When it comes to millennial home design, it’s hard to think of a brand with more name recognition than Apartment Therapy. The playful, quirky, and colorful design and décor website first came to life as a newsletter, launched by Maxwell Ryan in 2001. Since then, it’s grown into a full-fledged media company.
“The whole idea of Apartment Therapy was that if I can explain to you why you don’t feel good in your living room, then you should be able to do this on your own,” said Ryan in a recent interview at his office on New York’s Lafayette Street, just steps away from the bustle of shoppers in SoHo. In short, the point is not to hand-hold readers through the process, but rather to give them enough know-how to become confident home designers themselves.
Alongside culinary sister site The Kitchn (launched in 2005), Apartment Therapy now offers home tours, buying guides, DIY design tips, and more to a devoted audience of 30 million unique users. An object featured on Apartment Therapy is a guaranteed bestseller, while a house tour can turn homeowners into mini celebrities in the design world. Offline, Apartment Therapy has published award-winning books and launched both furniture and tableware collections.
In short, Apartment Therapy is a force to be reckoned with. But to Ryan, who was a Waldorf School teacher before he got into interior design, and never could have imagined he’d be at the helm of a mini media empire, it’s not just about a room, it’s about how people feel in that room. Are they happy? Are they productive? Are they focused? Are they relaxed? How much power do they feel they have in designing their lives and careers? To Ryan, all these things play a part in building a beautiful space, as well as a successful company.
After a decade of growth, Ryan was looking to take Apartment Therapy to the next level. How could he make each employee feel more empowered, while also leveraging Apartment Therapy’s well-known brand in a digital media landscape that had changed drastically since he first started? “Readers know us, but in the marketplace we’re not very well known,” he said, referring to ad sales. “We are just as big as other sites but we make half as much money.”
Clearly, they were underselling themselves, and his solution was not to look to other home design brands, but rather, to take inspiration from Silicon Valley. He turned to OKRs (Objectives and Key Results), a management method employed by teams at Intel, Microsoft, and Google to great success. “People were asking me, ‘What are you doing next? What’s your vision?’” he explained. “The beauty of OKRs is that they’re not just a to-do list.” Indeed, to those who use them, OKRs are a way of life.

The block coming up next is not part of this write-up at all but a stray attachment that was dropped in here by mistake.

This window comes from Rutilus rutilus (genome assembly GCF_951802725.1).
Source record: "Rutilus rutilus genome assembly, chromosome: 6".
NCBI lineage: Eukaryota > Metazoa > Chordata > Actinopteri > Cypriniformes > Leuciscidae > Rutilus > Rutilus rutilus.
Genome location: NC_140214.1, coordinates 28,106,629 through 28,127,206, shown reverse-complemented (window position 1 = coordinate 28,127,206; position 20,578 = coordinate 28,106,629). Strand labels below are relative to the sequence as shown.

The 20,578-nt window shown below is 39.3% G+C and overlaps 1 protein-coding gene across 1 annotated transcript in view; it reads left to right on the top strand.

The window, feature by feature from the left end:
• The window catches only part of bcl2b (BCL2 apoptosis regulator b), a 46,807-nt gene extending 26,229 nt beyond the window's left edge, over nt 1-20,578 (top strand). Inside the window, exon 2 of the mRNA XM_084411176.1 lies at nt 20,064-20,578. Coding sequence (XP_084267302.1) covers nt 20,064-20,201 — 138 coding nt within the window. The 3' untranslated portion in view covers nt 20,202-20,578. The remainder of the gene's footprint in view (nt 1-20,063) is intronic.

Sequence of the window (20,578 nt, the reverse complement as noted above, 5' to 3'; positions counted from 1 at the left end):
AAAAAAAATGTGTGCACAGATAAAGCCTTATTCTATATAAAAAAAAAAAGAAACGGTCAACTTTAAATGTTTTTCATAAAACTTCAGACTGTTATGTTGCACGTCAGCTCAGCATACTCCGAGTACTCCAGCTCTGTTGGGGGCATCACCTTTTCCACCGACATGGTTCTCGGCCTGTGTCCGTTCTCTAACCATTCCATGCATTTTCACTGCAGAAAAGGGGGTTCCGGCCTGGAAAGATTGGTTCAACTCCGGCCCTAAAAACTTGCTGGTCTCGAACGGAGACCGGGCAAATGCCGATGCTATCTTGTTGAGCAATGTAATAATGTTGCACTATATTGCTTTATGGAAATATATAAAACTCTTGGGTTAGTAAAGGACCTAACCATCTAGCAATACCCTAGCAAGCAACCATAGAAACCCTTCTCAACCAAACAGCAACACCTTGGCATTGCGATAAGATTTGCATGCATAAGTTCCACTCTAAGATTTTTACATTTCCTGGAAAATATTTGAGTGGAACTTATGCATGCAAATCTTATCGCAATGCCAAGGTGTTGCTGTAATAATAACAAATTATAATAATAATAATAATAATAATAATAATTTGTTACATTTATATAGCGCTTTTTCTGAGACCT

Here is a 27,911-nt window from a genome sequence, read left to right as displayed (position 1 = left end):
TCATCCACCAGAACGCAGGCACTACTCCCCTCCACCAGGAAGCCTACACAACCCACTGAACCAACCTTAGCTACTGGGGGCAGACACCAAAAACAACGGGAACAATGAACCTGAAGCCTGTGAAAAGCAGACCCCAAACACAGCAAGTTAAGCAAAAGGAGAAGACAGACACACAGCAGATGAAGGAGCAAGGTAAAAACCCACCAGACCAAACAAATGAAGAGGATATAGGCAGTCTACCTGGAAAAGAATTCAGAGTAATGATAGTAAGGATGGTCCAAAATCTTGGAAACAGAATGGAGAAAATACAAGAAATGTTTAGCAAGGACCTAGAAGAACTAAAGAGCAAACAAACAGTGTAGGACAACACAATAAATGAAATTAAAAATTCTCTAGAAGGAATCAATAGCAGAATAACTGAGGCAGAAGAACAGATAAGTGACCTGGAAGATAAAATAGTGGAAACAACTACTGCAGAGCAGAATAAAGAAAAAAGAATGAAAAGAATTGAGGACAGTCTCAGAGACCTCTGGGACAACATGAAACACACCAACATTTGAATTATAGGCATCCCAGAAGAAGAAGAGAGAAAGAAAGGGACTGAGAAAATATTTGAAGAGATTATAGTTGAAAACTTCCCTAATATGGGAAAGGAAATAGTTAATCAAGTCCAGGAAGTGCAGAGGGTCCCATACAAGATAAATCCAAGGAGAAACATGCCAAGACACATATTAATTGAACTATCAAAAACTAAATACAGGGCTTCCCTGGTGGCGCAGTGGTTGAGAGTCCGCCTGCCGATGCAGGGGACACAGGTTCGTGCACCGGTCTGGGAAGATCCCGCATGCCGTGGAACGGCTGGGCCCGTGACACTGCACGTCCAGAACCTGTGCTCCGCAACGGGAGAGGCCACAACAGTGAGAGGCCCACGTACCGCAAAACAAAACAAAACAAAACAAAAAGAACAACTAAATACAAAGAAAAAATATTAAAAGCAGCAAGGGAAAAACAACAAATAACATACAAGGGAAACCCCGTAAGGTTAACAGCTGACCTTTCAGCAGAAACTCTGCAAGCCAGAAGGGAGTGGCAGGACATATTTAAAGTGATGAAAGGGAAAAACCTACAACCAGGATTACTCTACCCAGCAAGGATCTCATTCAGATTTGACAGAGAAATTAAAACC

Fittingly, Ryan’s first introduction to OKRs was a bottom-up kind of thing: “One of our employees actually suggested it in a meeting, and I said, ‘quick, google OKRs!’” His search led him to Radical Focus: Achieving Your Most Important Goals with Objectives and Key Results by Christina Wodtke, which encouraged him to develop a plan that would work for Apartment Therapy.
OKRs are a method anyone can use, and a way of focusing not on results, but on the incremental, more easily achievable steps it takes to get there. OKRs put power in the hands of a larger number of workers, spreading out the responsibility so that everyone is capable of setting—and invited to set—his or her own goals and find the building blocks for them.
It starts, Ryan explained, with choosing a global objective. For Apartment Therapy over the next three years that objective will be “Own the Home.” Apartment Therapy has excelled at encouraging its readers to take control of their space and create beauty out of everyday objects; in short, the website was a digital version of Marie Kondo long before The Life-Changing Magic of Tidying Up was a blip on anyone’s radar. Now, as evidenced by Kondo’s success, the home and kitchen space has grown exponentially: How to make sure Apartment Therapy becomes its readers’ first stop, not just once, but every day?
Part of it, Ryan explained, was realizing what a large and loyal fanbase they already had, and capitalizing on that, rather than going after new blood. “It makes much more sense for us to focus on the people that already know us, getting them to stick around longer,” Ryan said. “Supermarkets are fabulous at this, especially places like IKEA: they get you in the front door, let you drop off your kids, feed you meatballs, and make you wind through every section.”
Once the global objective has been established, the year is broken down into quarters, so Apartment Therapy has “twelve quarters to get there, or twelve balls to take a swing at.” Of course, built into the concept of OKRs is the idea that nothing is hard and fast. Through frequent check-ins, Ryan and his team will get a sense of what works and what doesn’t, and know when to pivot early, thereby saving themselves the trouble of correcting later mistakes. These take place through what are called WINS meetings, and Ryan was about to go in for the first of the year just as our interview concluded. Just a month earlier, he’d foreseen difficulties in getting everyone to sign onto this system, but now it looked like this was one achievement he had in the bag.
We’ll be following Apartment Therapy over the next couple of months to see how the company uses OKRs to get to the next level. We invite you to come along for the journey, to share your thoughts, and to get inspired to start using OKRs in your own life.
This piece is part of a three-part series featuring Apartment Therapy. To read part two, click here.